House of Cards

House of Cards

House of Cards, mixed media collage, 2021

I’ve spent time over the past several days working with Victorian cabinet cards and found photographs. What I like most about this particular medium (aside from the fact that it’s inherently playful and fun) is the challenge. If you’re familiar with cabinet cards, you know they are Victorian-era photographs mounted on thick cardboard. Likewise, photographs from the same time period—those I’ve been working with—were often transformed into post cards. Which means they can’t be cut. I can only add to cabinet cards and post cards. I can’t take anything away.

And that’s a limitation I find to be rather pleasant. It refreshes my perspective to work differently on occasion. Adds a bit of new life—a jolt—to my collage practice. Indeed, I find that limits not only enhance my creativity, but generally speaking, are necessary for creativity (a topic I’ve written about before).

Creativity arises out of the tension between spontaneity and limitations, the latter (like the river banks) forcing the spontaneity into the various forms which are essential to the work of art or poem. 

Rollo May

Indeed, it is my experience that preconceptions are spontaneity killers. And if what May says is true—and I believe it is—both conditions of spontaneity and limitation must be satisfied in order for creative activity to take place. To my mind, it is spontaneity that makes creativity feel so liberating. The feeling of opening oneself to possibility. To release the rational mind, the ego-mind, and her desires for awhile.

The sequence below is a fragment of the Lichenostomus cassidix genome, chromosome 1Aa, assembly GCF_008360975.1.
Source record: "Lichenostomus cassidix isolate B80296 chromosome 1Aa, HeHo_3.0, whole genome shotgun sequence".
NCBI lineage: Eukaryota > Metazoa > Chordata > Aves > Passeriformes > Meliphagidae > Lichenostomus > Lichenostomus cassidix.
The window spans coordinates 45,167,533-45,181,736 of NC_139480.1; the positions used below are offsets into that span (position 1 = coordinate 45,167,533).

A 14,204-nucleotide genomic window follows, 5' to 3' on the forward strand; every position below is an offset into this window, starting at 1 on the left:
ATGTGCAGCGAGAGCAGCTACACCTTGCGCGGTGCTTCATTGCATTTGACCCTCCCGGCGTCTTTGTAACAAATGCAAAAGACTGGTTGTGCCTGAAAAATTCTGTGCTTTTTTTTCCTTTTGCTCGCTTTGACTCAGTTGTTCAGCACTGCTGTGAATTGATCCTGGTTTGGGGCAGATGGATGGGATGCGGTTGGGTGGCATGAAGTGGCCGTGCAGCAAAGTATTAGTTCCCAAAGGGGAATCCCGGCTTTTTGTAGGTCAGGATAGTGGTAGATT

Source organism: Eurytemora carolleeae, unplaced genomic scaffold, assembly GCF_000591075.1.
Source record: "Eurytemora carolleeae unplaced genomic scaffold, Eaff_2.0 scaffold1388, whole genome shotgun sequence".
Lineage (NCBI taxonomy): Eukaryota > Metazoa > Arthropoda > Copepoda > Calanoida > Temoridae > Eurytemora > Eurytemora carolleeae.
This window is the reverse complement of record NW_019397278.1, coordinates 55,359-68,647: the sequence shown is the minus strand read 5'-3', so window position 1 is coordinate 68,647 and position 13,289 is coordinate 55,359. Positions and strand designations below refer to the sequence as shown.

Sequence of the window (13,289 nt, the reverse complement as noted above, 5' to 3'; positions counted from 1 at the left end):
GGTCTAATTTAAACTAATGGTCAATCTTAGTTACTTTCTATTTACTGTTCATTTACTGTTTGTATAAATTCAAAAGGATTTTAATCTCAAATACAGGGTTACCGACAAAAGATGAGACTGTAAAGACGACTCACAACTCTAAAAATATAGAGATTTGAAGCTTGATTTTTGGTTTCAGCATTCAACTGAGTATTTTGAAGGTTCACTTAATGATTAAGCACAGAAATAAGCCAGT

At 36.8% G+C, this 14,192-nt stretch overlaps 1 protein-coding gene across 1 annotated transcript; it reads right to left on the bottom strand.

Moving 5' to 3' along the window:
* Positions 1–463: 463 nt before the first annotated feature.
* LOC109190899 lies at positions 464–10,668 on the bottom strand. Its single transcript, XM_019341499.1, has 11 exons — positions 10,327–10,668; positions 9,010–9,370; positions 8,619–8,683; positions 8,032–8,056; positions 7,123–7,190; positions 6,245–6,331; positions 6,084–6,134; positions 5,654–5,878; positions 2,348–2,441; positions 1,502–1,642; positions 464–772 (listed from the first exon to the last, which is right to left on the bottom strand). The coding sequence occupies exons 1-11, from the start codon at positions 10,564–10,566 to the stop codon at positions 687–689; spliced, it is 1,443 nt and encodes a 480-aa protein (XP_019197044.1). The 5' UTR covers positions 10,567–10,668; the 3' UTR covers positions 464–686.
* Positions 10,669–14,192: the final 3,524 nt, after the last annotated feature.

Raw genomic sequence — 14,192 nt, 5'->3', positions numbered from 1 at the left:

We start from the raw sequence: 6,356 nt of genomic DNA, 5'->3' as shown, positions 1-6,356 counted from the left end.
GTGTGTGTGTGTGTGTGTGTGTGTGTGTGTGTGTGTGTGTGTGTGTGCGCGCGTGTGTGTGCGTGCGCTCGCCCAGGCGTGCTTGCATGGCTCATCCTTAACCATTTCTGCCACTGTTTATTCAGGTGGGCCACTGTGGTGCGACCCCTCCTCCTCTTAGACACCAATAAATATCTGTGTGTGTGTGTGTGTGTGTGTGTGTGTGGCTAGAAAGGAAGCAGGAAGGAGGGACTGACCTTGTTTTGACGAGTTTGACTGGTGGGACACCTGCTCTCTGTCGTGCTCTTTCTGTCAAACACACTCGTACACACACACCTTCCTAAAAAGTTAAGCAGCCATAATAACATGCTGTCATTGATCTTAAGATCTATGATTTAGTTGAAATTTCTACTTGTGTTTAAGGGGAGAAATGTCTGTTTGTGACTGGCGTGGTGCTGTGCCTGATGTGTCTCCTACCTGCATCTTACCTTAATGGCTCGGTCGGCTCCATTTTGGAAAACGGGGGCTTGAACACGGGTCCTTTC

It’s Not What You’re Thinking, mixed media collage, 2022

But there is, I would propose, another component to the creativity equation. (To be sure, there are several, but for the purposes of this brief discussion, I’d like to focus on one.) And that’s love. The spontaneous overflow of emotion. 

Poetry is the spontaneous overflow of powerful feelings: it takes its origin from emotion recollected in tranquility.

William Wordsworth

When we allow our rational minds, our preconceptions, our ego-minds to rest, it is my experience that that which our souls most desire to say—that which needs to be said—is said anyway. And often so much better than if we had not relinquished control, not given ourselves over to spontaneous action.

It is also my experience (and I’ve written about this recently) that the emotional overflow at the heart of creativity is love. Sometimes when I sit down to create, I am cognizant that I’m channeling emotions from elsewhere in my life—from circumstances, people, events—and feeling a subsequent need for release. And sometimes I don’t feel that way. Regardless of what’s happening in my emotional life, love always precedes creativity. Very often these are feelings of love kindled by an image, a subject, a set of materials. And I feel so moved that I set about destroying them in order to make their souls visible. To make the materials sing. To at once recreate them as I see them and to see them anew.